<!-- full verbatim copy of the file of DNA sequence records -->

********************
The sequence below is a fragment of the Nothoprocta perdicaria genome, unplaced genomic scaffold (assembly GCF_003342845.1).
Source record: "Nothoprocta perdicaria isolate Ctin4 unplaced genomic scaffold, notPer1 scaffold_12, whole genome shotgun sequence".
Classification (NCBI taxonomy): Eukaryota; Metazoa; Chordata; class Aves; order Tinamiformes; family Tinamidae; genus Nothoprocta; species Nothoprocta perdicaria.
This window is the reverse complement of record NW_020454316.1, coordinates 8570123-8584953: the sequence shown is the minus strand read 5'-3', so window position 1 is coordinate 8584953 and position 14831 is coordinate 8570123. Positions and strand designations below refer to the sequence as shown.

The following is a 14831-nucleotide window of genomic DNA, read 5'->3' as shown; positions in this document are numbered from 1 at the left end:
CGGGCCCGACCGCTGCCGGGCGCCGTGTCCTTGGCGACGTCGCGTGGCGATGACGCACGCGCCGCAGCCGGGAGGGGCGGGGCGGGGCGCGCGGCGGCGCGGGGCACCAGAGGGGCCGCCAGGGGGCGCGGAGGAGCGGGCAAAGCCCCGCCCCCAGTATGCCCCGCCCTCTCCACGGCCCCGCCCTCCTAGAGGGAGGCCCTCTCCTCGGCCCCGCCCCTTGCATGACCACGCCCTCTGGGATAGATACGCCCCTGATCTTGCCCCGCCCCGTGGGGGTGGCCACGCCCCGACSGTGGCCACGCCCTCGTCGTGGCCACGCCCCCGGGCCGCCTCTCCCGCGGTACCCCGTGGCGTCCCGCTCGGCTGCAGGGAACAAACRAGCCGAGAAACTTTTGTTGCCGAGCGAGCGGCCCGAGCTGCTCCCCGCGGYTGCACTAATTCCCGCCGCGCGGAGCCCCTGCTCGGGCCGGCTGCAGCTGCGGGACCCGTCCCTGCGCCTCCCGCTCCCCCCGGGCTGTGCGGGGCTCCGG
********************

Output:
The sequence below is a fragment of the Nothoprocta perdicaria genome, unplaced genomic scaffold (assembly GCF_003342845.1).
Source record: "Nothoprocta perdicaria isolate Ctin4 unplaced genomic scaffold, notPer1 scaffold_12, whole genome shotgun sequence".
Classification (NCBI taxonomy): Eukaryota; Metazoa; Chordata; class Aves; order Tinamiformes; family Tinamidae; genus Nothoprocta; species Nothoprocta perdicaria.
This window is the reverse complement of record NW_020454316.1, coordinates 8570123-8584953: the sequence shown is the minus strand read 5'-3', so window position 1 is coordinate 8584953 and position 14831 is coordinate 8570123. Positions and strand designations below refer to the sequence as shown.

The following is a 14831-nucleotide window of genomic DNA, read 5'->3' as shown; positions in this document are numbered from 1 at the left end:
CGGGCCCGACCGCTGCCGGGCGCCGTGTCCTTGGCGACGTCGCGTGGCGATGACGCACGCGCCGCAGCCGGGAGGGGCGGGGCGGGGCGCGCGGCGGCGCGGGGCACCAGAGGGGCCGCCAGGGGGCGCGGAGGAGCGGGCAAAGCCCCGCCCCCAGTATGCCCCGCCCTCTCCACGGCCCCGCCCTCCTAGAGGGAGGCCCTCTCCTCGGCCCCGCCCCTTGCATGACCACGCCCTCTGGGATAGATACGCCCCTGATCTTGCCCCGCCCCGTGGGGGTGGCCACGCCCCGACSGTGGCCACGCCCTCGTCGTGGCCACGCCCCCGGGCCGCCTCTCCCGCGGTACCCCGTGGCGTCCCGCTCGGCTGCAGGGAACAAACRAGCCGAGAAACTTTTGTTGCCGAGCGAGCGGCCCGAGCTGCTCCCCGCGGYTGCACTAATTCCCGCCGCGCGGAGCCCCTGCTCGGGCCGGCTGCAGCTGCGGGACCCGTCCCTGCGCCTCCCGCTCCCCCCGGGCTGTGCGGGGCTCCGG